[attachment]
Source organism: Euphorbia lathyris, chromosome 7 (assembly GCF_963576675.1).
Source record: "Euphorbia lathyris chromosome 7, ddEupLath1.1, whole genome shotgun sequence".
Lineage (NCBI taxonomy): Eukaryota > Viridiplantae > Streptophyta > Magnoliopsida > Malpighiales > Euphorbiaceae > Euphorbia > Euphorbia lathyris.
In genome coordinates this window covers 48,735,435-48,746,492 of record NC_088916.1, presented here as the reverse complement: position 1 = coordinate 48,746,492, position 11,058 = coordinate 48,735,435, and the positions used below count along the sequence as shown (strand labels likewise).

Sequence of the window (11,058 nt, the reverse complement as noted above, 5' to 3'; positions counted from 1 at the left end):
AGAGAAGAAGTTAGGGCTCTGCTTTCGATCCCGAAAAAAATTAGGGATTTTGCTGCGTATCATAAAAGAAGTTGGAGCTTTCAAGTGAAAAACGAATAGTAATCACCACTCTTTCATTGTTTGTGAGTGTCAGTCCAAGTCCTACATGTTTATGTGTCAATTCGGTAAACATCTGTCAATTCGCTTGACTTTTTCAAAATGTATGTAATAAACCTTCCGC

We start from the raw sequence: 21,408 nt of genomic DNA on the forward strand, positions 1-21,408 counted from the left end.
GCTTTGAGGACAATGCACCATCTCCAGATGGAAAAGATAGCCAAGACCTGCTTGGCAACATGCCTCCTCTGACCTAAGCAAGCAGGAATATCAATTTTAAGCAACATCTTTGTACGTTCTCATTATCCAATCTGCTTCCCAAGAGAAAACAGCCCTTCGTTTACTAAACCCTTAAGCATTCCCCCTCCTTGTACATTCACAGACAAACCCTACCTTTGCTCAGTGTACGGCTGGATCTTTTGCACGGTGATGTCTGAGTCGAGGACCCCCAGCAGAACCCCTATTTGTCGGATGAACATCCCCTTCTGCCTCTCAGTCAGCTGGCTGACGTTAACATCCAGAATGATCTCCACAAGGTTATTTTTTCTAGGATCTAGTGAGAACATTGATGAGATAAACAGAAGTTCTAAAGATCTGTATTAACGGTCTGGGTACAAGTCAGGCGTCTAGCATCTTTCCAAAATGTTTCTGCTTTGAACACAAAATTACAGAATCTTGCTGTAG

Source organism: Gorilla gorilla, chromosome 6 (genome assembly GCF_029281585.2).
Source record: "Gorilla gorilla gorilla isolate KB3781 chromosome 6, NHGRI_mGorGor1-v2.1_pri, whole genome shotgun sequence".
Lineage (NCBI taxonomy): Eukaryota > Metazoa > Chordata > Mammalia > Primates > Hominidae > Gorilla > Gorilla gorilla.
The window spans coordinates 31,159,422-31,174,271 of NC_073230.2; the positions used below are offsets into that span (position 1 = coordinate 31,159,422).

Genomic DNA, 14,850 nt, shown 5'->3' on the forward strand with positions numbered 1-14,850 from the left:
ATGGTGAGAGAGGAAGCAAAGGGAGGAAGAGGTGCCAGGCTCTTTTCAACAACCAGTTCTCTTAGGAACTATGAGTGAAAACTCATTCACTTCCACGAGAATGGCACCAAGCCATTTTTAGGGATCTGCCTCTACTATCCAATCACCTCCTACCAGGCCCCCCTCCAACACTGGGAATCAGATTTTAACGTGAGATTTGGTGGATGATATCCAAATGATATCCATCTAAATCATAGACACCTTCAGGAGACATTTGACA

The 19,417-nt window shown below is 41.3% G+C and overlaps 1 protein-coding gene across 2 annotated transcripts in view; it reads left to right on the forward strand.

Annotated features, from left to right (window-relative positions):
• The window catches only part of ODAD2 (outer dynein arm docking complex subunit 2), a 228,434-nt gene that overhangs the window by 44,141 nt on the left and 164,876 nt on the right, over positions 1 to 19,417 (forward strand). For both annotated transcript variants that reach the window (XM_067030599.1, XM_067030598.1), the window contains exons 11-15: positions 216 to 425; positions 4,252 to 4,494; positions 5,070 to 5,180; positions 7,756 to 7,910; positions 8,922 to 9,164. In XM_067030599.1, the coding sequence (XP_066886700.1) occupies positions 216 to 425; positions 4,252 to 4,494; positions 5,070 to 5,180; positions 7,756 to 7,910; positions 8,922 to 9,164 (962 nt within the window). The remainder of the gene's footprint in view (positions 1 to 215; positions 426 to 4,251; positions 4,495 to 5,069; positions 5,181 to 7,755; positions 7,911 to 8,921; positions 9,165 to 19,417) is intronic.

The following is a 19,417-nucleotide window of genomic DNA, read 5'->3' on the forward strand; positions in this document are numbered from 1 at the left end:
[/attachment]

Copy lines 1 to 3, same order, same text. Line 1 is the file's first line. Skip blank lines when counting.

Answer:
Source organism: Euphorbia lathyris, chromosome 7 (assembly GCF_963576675.1).
Source record: "Euphorbia lathyris chromosome 7, ddEupLath1.1, whole genome shotgun sequence".
Lineage (NCBI taxonomy): Eukaryota > Viridiplantae > Streptophyta > Magnoliopsida > Malpighiales > Euphorbiaceae > Euphorbia > Euphorbia lathyris.